• If War Is the Continuation of Politics by Other Means, the American Right Has Been There for Twenty Years


    Donald Trump’s threat to use the office of the American presidency to jail his political adversary, is little more than the logical culmination of the departure from traditional democratic principles by the American right some twenty plus years ago.


    While media outlets such as the New York Times and the Washington Post were uniquely complicit in elevating the sensational but essentially baseless scandals conjured by the right in an attempt to tar, cripple and delegitimize the Clinton presidency, and the Democratic Party as a whole, the matrix of this attempted putsch was an informal collaboration of right-wing law firms, activist groups and oligarchs.


    While the attempted delegitimizing of the Obama presidency was made more palatable to the Republican base because of the color of the president’s skin, smearing him as a non-citizen and illegitimate president was the next, and entirely predictable step in the right-wing quest for what at least initially would be a de facto one-party America. From there, codifying it would only be a matter of time.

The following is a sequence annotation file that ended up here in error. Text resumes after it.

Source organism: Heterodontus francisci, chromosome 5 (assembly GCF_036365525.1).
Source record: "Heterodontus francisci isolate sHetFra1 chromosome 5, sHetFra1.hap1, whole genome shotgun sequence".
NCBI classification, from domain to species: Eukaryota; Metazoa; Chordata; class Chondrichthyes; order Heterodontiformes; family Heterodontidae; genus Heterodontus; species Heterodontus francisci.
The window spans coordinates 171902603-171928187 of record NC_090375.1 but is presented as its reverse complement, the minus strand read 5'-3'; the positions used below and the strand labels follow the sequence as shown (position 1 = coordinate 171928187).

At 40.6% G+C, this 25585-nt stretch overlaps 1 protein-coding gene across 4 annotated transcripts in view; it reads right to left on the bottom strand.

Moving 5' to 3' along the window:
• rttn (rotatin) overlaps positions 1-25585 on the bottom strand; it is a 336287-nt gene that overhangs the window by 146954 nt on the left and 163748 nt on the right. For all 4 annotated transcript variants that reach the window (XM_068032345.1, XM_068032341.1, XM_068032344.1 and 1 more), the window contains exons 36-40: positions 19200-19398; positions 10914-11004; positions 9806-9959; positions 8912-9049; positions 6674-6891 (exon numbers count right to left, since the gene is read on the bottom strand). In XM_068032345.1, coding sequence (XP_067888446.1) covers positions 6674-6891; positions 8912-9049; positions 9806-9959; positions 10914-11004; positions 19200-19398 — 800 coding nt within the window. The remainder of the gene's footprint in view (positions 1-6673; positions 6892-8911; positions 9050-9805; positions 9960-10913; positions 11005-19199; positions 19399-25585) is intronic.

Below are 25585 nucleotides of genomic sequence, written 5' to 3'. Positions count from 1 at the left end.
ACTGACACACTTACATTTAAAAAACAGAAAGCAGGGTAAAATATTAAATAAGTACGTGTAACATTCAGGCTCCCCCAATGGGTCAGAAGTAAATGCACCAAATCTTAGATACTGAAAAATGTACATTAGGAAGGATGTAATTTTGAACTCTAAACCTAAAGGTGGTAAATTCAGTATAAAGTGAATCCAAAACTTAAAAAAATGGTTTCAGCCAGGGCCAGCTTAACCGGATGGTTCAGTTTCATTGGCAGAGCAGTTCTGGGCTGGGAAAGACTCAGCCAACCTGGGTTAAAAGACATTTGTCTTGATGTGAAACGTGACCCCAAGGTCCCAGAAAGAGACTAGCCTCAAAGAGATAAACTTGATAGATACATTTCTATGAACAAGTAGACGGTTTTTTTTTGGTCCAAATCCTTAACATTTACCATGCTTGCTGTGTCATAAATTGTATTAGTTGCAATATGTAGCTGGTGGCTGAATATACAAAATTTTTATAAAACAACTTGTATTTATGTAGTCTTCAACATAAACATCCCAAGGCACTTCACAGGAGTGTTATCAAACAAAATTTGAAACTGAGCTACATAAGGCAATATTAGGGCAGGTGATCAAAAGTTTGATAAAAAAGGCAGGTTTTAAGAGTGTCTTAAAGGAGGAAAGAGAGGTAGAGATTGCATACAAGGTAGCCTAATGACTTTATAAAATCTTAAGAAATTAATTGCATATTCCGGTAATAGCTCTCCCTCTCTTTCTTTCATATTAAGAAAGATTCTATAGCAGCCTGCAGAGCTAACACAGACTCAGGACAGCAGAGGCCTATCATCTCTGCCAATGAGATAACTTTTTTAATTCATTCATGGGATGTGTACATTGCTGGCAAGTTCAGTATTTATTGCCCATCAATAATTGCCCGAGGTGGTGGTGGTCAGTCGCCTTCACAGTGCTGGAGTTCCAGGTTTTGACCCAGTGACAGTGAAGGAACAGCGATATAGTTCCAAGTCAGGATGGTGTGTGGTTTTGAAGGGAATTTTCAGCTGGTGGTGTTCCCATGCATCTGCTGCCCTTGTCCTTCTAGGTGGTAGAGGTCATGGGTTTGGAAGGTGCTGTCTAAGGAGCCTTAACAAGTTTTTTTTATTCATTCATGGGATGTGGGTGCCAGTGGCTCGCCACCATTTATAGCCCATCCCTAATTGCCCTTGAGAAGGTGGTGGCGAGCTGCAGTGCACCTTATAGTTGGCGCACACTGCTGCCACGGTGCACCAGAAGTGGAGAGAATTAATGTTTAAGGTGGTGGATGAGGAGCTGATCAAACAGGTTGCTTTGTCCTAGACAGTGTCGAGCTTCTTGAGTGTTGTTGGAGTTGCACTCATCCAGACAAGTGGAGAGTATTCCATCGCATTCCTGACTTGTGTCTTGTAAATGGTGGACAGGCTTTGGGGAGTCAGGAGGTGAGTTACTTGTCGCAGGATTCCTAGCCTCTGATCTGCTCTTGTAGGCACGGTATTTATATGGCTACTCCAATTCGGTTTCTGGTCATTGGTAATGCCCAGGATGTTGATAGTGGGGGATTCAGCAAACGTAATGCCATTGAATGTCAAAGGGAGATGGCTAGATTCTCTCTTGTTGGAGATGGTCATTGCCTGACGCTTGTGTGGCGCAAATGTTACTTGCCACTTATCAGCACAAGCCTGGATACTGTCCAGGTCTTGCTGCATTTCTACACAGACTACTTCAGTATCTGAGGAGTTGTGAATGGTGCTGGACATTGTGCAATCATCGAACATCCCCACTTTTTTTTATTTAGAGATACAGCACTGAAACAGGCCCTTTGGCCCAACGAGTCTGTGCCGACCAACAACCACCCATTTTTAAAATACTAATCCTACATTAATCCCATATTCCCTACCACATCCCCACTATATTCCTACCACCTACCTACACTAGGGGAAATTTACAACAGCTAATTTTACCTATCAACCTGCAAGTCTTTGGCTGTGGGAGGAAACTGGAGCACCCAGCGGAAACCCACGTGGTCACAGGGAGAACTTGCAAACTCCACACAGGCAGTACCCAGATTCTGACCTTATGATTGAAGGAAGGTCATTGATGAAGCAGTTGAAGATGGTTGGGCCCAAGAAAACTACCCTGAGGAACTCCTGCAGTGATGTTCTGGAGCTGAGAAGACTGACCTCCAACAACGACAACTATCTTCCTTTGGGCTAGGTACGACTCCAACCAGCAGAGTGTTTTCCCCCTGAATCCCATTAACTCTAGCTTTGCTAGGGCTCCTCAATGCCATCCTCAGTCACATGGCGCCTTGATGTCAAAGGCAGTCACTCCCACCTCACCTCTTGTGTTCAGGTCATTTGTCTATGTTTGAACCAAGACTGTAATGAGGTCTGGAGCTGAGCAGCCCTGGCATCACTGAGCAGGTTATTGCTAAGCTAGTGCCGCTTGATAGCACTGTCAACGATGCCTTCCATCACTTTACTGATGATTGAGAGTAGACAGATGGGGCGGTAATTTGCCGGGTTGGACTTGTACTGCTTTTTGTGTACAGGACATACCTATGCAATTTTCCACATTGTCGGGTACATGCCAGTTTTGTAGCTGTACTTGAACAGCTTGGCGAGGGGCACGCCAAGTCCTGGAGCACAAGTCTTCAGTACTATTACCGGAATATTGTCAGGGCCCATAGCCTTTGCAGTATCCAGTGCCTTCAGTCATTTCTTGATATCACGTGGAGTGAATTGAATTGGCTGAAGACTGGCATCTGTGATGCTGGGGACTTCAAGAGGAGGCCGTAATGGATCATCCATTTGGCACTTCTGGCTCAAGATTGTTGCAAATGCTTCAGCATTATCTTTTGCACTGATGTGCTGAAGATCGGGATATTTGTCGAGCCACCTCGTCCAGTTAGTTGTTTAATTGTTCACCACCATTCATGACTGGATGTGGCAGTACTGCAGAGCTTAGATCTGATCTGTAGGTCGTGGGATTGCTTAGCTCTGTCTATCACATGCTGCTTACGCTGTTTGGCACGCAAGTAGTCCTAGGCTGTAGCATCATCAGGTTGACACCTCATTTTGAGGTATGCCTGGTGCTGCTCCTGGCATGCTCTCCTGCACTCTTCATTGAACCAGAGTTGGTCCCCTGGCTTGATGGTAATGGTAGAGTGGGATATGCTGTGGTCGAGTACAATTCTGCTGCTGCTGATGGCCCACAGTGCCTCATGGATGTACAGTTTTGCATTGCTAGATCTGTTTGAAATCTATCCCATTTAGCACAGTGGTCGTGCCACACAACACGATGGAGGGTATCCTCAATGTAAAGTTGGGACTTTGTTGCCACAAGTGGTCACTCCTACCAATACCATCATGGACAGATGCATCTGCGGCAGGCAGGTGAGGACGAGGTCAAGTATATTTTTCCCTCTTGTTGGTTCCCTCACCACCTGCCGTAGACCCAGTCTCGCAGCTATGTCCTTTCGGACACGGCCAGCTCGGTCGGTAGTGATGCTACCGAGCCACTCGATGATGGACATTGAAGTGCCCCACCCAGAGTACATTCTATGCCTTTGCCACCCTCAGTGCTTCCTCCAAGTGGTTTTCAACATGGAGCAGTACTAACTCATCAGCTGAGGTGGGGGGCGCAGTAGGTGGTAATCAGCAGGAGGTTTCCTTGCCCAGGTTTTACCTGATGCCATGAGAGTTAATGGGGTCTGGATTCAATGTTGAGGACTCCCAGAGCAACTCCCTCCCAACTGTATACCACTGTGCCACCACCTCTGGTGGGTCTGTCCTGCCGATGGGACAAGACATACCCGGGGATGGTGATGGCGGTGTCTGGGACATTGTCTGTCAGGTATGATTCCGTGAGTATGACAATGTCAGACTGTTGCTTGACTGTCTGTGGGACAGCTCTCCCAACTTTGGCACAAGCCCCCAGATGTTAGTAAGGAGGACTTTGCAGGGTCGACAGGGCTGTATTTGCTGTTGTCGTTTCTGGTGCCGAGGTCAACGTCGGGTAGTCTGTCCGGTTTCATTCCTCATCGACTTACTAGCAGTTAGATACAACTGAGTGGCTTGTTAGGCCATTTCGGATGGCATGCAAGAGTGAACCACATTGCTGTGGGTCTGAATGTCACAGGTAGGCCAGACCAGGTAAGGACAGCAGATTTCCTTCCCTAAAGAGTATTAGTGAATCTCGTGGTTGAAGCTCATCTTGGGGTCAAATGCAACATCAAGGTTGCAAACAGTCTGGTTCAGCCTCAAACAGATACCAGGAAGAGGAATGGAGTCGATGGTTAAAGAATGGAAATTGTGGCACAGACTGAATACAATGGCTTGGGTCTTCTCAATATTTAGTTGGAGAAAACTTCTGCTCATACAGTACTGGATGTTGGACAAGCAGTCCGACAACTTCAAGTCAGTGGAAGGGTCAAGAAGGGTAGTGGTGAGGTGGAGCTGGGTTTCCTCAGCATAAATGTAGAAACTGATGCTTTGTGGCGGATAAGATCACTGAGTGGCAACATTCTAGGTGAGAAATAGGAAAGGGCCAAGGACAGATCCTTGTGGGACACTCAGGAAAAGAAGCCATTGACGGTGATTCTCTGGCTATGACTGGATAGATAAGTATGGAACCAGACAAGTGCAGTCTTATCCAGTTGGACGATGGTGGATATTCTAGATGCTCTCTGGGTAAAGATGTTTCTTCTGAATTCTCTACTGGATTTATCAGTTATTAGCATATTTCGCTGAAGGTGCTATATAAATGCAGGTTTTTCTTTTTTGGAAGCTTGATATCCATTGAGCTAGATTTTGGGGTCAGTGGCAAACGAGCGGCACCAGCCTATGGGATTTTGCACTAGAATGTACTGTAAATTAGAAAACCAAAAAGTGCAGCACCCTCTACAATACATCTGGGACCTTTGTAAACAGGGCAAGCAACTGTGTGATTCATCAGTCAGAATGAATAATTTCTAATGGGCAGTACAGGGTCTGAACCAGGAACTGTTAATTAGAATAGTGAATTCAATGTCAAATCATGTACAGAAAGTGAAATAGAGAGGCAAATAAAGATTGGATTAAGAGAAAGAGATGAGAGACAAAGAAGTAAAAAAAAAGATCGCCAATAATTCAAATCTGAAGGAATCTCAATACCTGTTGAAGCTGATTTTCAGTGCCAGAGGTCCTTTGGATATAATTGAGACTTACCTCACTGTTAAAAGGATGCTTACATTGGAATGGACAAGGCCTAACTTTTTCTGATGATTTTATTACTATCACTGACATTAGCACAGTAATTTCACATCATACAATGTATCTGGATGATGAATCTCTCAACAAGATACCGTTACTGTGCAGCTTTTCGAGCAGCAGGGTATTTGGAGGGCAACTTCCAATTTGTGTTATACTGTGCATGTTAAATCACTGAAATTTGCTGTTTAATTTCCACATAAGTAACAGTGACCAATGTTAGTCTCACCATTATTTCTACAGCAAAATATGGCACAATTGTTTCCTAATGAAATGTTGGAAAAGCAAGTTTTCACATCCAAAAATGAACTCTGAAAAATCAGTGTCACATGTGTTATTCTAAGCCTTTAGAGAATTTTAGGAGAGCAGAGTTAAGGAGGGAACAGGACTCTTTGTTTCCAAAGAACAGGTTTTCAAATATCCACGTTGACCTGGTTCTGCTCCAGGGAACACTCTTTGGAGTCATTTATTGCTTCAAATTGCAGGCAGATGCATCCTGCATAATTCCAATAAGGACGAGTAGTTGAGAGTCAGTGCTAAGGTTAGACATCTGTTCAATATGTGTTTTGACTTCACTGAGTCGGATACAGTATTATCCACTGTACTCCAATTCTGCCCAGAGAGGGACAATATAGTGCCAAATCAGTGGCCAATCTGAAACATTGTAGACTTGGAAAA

This is not a quest to dominate politics. It is a quest to end politics. This is not a thrust and parry in a contest of ideas in the public forum or within America’s governing institutions. This is an absolutist crusade with the goal of effectively abrogating the debate entirely. Threats to default on America’s debt obligations, or shut the government down are not politics, rather acts of sabotage, their manifest destructiveness only a trait of war.